Based on my assumptions, I think there are three characters to consider when determining how we should treat the skill: the Amature NPC (Al), the Professional NPC (Paul), and the Master NPC (Matt). Like most people in the world, they are all level 1 and do not advance. Al has an average attribute (+0) and no formal training (not a class skill), just what he’s able to pick up by doing (+1 skill point). Paul is talented (+1 attribute) and has been trained (+3 class skill) in addition to applying the skill (+1 skill point).  Matt is truly gifted (+2 attribute) and has been not only trained (+3) but focused on his craft (+3 Skill Focus) in addition to applying the skill (+1).  So we have three flat values that most of the world will conform to: +1 for Al, +4 for Paul, and +9 for Matt. With an assiatant (+2 help) and taking their time (Take 10), they can respectively hit DC 12, DC 16, and DC 21. Reaching beyond their skill (ie, rolling the die) gives them the chance to hit DC 22, DC 26, and DC 31, but risks ruining the whole effort.

Player characters will start out as an amature, professional, or master – possibly with some variation and potentially with much more raw talent (if the GM allows high ability scores). But unlike most of the rest of the world, PCs perform deeds that gain them Experience and raise their level, gradually becoming more than mundane. Higher level NPCs may exist, but just like PCs they are suitably Heroic, Mythic, Legendary, or God-like as well.

Masterwork items should have a DC of 20, so that a talented Master can create them reliably. The entirety of mundane crafting should be achievable within DC 30 or less, noting that these crafts are beyond the normal ability of a Master. Beyond that (and I might even say beyond DC 25) we enter the realm of crafting things that are more than mundane.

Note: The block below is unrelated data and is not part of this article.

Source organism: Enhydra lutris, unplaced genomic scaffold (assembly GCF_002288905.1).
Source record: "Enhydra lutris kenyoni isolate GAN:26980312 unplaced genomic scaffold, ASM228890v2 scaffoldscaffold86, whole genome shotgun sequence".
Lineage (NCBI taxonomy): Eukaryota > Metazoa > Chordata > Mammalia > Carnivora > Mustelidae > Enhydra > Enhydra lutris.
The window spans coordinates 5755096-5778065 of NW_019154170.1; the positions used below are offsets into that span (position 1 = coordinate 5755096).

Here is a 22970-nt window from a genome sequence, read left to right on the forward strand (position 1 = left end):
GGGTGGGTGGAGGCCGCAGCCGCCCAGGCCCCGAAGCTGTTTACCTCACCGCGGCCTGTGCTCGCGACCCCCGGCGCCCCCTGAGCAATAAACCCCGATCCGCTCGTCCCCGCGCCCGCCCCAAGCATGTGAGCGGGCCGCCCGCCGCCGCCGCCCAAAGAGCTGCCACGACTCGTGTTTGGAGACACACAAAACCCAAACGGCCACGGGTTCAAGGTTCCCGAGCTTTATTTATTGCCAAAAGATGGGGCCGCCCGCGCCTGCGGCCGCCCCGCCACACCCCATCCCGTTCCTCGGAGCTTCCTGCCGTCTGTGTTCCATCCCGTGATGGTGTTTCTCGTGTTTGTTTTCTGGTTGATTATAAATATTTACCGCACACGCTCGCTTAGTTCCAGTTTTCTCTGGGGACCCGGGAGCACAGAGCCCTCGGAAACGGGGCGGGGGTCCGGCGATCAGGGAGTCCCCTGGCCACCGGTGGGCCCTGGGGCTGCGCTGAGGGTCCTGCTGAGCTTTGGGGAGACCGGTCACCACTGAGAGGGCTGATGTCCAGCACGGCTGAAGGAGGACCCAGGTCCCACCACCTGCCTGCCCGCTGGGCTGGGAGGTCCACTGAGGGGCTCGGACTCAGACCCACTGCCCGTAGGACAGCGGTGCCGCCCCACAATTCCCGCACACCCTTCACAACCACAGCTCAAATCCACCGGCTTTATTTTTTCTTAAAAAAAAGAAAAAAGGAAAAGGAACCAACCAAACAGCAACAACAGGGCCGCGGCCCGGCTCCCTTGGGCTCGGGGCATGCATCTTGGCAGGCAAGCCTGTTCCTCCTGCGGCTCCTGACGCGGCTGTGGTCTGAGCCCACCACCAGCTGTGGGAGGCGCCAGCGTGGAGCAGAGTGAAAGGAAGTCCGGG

LS tosses out this notion, concluding from his treatment of Min and Max that there’s no good way to make the skill useful for Min without being broken by Max if item quality alone determines the DC. But this is because he’s comparing players to players in a competative sense, where as I’m comparing players to the world being modeled with the understanding (or even expectation) that players will quickly outshine all others. (That’s part of the point, isn’t it?) I also think that there’s a component of Skill bonuses that LS is neglecting – yes, it determines maximum range of the feats you’re able to pull off, but it also determines the complications that you can cope with and still be successful. Crafting an item without proper tools, in an unsuitable environment, or clandestinely (such as creating weapons in a jail cell without the guards catching on) might heap on a bunch of penalties, andit would take a suitably talented and skill individual to pull it off.

As-written the Crafting skill uses time, cost, and DC in an interconnected way that leads to non-intuitive results and/or absurd crafting times.  I’d like to address that, probably just by de-coupling the three of them.  But I’ll have to say that for another time.

So I’ve been trying (and mostly failing) to prepare for a quick little hex-crawl game to run with my wife.  A big problem for me is, apparently, “information architecture” or “how do I know what I know?”  I thought I’d use some space here to talk about what my plans are, structurally.